Offshore Companies are commonly used to own/operate Software Development and Computer Programming/Coding Businesses. In principle here’s how it usually works:
- A nil tax offshore company (commonly an International Business Company “IBC”) is incorporated to own/operate the business
- You design/launch a website which is owned by the Offshore Company
- The IBC owns all proprietary items (including also the/any Trademarks, Operating software/systems, soft products to be delivered to customers etc)
- The website ideally should be hosted in a nil tax/private Jurisdiction (Iceland is currently the most popular destination for such web hosting, Singapore is also often favored)
- The clients find you and/or contact you via the web
- The IBC is seen to be managed and controlled from (and ideally beneficially owned from, see below) Offshore. This is achieved via the appointment of a (nil tax jurisdiction based) “Nominee” director.
- Your standard client agreement/terms and conditions should provide (a) that the contract is not formed until the customers offer is accepted by the IBC and (b) that the source of the income is the contract
- Acceptance would be provided by the Director signing the client service agreement or ratifying the Company’s entry into the service contact in question; In simple terms what that means is the situs of the Contract (ie the place where the contract, at law, is formed) is the director’s location ie a nil tax environment…
- Hence the income – from which the contract is the source – has been/is derived, prima facie, in a zero tax jurisdiction
- The client hires the IBC to do the coding/engineer the required software
- All services would be, and would be seen to be, provided/delivered by the IBC, via the web or via email ie in a revenue neutral environment
- An Offshore account (which can/will also be set up to receive card payments via a merchant account) is opened in a nil tax banking centre
- Customers/clients contract with and pay the IBC; All such monies are banked free of tax in the first instance
- You or your local company would/could be contracted by the IBC to manage sales/delivery of product/website maintenance/whatever
- (If you need a regular income) You would invoice the IBC periodically (eg monthly) for this service which income would be assessable income in your home state – though a smart Tax Accountant should be able to assist you to claim a series of expenses against this income (eg home office, equipment, travel, phone/internet/utilities etc) to significantly reduce the amount of tax payable on this income
- Often there is some kind of intellectual property (“IP”) created as part of, or underpinning, such a business (even if it’s just the website/design/logo). It may be advantageous to you, down the track, if ownership of the business and the IP were held by 2 different entities. What you can do there is set up a 2nd IBC to own the IP. The first IBC (ie the Trading Company which gets paid by the Clients) pays license fees periodically to the 2nd IBC which fees would be receipted tax free. This could be useful if you wanted to bring ownership of the web-business onshore or if you wanted to sell the business but keep a passive (potentially tax free) income stream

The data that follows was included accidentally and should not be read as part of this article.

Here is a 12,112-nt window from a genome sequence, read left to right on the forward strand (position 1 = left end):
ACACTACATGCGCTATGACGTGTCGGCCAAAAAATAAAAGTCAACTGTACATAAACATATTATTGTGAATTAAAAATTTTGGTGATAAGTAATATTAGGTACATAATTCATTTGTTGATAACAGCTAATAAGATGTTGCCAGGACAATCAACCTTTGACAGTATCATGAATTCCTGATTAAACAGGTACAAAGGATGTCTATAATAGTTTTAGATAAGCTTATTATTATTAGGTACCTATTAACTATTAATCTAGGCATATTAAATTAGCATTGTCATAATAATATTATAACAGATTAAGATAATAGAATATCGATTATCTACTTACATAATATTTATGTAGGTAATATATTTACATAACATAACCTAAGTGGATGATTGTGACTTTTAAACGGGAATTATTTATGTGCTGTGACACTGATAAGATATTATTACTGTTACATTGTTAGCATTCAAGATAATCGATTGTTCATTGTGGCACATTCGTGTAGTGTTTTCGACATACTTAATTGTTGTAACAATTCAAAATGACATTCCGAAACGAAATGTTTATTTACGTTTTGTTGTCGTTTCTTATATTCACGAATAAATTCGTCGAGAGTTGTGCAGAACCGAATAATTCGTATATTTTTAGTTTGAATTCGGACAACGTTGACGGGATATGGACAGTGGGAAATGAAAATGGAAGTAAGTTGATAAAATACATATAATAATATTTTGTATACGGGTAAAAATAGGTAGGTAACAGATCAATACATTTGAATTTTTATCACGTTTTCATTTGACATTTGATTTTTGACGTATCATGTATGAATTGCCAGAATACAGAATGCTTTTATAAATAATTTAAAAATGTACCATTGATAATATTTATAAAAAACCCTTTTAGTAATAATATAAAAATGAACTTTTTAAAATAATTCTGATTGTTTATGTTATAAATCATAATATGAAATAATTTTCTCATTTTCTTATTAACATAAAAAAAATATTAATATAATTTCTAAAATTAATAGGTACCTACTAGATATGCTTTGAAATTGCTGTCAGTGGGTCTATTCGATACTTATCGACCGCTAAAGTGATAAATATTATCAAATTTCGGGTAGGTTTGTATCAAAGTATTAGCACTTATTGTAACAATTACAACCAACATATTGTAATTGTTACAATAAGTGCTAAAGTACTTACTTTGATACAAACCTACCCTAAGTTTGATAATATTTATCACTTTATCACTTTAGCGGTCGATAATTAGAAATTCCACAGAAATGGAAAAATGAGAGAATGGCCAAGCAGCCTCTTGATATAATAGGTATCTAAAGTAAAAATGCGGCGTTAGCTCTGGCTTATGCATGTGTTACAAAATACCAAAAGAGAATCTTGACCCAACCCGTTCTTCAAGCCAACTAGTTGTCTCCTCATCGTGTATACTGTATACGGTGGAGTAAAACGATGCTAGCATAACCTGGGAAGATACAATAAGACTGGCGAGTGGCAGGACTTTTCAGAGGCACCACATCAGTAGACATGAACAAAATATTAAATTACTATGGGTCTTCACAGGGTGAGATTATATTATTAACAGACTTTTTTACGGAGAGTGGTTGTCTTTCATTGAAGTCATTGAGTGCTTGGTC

- Ideally once you start to grow – and to add substance – you would be wise to set up your MD/Board and or a sales team to take orders and receive income in a low tax onshore environment (eg Hong Kong, Ireland, Singapore, Cyprus etc as per the Amazon/Google model).
As alluded to, in order to minimise the chances of the IBC being taxed onshore, ideally, the IBC should/would be (and be seen to be) managed and controlled from Offshore. How this can be achieved is by including a Nominee Director as part of the Corporate structure. For details of how that can work click on these links:
Ideally – so you can swear on oath in the event of a tax investigation, law suit or regulatory inquiry – I am not the beneficial owner of this Company, (which could get you around what might otherwise be a substantial tax or legal liability) you will want to set up a Private Foundation to act as the shareholder of your IBC. (This should also assist you to get around CFC rules ie if you live in a country which has such regs).
With a bespoke legal/admin structure in place you should only be liable to declare and pay tax on income paid to you by the company (and/or on any distributions paid to you by the Foundation); The rest of your software development earnings you should be able to bank, and or invest, Offshore in a nil tax environment.
Similarly, if a project goes bad and a client tries to sue you the good news is your personal assets should not be at risk as the client has contracted with a limited liability Company (ie the Company carries the legal risk, not you personally). Moreover, having your business incorporated Offshore in a foreign/strange land is of itself a deterrent to would be litigants. (Have you ever tried to sue/get money out of an “Offshore” Company? It’s the Litigation Lawyers equivalent of climbing Mount Everest!)
Local laws can have an impact. Hence you should seek local legal/tax/financial advice before committing to set up an IBC for such purposes.
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